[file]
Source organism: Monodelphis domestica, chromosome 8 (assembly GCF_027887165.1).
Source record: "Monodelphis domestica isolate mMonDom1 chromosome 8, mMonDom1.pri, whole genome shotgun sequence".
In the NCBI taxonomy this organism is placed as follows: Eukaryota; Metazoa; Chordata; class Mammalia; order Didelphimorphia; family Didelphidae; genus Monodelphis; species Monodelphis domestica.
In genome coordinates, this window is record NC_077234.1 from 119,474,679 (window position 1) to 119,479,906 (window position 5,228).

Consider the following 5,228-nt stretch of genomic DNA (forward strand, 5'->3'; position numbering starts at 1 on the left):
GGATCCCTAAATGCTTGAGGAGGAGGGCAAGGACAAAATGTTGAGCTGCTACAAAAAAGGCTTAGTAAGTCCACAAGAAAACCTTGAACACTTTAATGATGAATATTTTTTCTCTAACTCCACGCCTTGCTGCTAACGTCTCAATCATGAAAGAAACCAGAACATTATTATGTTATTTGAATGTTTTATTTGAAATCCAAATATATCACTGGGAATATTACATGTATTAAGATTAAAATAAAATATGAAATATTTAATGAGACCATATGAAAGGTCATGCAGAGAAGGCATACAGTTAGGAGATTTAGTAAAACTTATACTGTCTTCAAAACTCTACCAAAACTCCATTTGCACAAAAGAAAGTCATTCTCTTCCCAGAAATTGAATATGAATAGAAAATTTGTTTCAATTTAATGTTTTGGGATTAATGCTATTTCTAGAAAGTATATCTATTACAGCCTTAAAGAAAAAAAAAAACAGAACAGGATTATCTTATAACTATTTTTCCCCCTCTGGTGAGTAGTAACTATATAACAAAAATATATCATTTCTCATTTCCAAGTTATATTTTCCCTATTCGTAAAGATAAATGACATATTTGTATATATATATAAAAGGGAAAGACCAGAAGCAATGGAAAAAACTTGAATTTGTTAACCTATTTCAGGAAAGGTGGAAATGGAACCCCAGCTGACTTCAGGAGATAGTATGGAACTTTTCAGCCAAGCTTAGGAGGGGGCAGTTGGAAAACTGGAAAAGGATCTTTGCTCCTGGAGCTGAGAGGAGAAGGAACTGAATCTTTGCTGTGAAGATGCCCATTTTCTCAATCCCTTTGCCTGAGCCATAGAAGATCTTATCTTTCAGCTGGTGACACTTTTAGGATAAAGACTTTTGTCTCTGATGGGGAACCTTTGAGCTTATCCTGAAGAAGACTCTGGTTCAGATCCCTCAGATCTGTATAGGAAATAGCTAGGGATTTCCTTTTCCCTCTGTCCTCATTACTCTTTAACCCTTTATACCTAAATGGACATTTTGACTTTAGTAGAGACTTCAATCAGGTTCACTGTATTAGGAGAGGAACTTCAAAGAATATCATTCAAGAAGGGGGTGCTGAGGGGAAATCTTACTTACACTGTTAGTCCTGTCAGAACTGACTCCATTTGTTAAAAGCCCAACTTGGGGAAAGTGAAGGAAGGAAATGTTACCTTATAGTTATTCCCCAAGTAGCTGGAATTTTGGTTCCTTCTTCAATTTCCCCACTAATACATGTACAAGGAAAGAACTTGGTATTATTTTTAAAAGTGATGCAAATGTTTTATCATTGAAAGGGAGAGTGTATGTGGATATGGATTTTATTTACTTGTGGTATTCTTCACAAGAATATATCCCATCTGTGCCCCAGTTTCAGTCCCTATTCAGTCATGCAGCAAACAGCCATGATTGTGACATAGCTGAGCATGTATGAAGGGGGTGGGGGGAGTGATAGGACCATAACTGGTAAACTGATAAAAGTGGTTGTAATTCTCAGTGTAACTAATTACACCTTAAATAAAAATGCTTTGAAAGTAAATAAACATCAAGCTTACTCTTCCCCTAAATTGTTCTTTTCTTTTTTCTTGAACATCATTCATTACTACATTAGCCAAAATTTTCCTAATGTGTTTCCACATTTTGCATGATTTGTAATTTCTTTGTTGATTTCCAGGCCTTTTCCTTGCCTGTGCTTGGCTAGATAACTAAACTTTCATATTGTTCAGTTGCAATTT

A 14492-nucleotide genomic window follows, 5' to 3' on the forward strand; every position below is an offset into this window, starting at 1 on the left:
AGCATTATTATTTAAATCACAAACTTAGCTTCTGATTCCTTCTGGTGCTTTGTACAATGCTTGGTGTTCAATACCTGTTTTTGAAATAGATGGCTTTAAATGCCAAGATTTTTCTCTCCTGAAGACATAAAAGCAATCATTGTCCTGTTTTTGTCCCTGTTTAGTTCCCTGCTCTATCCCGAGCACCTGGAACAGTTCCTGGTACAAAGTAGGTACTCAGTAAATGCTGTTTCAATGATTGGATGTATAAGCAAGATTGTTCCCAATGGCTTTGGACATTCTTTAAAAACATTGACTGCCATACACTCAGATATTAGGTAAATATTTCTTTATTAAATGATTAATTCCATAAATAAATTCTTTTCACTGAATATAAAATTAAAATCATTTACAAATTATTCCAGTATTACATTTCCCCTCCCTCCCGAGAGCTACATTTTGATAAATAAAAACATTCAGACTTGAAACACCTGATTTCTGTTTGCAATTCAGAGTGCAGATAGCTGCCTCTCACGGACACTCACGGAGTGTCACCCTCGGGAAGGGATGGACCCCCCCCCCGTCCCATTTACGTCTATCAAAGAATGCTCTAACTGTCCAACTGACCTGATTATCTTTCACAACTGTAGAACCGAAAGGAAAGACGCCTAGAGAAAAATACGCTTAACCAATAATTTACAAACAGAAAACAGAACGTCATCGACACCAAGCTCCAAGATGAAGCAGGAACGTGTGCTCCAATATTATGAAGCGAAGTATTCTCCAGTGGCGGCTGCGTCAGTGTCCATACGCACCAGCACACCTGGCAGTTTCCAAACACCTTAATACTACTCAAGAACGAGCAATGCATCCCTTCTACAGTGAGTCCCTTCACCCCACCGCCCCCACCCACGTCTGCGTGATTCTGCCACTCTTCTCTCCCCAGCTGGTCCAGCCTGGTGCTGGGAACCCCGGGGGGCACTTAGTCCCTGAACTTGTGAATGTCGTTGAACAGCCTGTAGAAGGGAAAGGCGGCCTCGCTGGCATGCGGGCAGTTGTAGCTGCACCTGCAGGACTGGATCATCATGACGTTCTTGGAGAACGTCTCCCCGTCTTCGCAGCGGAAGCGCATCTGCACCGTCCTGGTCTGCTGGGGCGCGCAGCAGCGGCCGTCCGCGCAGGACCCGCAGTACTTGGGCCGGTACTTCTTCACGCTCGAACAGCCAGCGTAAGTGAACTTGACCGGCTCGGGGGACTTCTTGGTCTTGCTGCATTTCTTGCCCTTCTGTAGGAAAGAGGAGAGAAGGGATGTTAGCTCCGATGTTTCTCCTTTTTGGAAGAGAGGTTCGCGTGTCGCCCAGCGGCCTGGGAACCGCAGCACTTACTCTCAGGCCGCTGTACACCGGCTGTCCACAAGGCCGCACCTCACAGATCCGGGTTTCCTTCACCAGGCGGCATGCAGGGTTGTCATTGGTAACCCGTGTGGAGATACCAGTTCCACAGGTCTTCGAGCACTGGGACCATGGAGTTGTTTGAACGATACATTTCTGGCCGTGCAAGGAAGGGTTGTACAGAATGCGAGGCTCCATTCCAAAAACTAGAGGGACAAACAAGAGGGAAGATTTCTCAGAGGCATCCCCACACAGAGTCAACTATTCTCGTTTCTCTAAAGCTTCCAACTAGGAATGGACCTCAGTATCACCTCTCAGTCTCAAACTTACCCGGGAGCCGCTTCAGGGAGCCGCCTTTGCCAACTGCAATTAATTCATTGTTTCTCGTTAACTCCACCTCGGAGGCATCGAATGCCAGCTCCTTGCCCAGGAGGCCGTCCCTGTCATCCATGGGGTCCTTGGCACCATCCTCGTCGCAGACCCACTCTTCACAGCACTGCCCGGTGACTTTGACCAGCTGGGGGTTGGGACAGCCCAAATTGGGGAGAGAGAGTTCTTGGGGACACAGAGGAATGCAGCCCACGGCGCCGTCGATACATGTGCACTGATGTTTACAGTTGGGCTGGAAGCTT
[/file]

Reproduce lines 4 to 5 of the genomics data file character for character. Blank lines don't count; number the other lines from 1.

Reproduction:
In genome coordinates, this window is record NC_077234.1 from 119,474,679 (window position 1) to 119,479,906 (window position 5,228).

Consider the following 5,228-nt stretch of genomic DNA (forward strand, 5'->3'; position numbering starts at 1 on the left):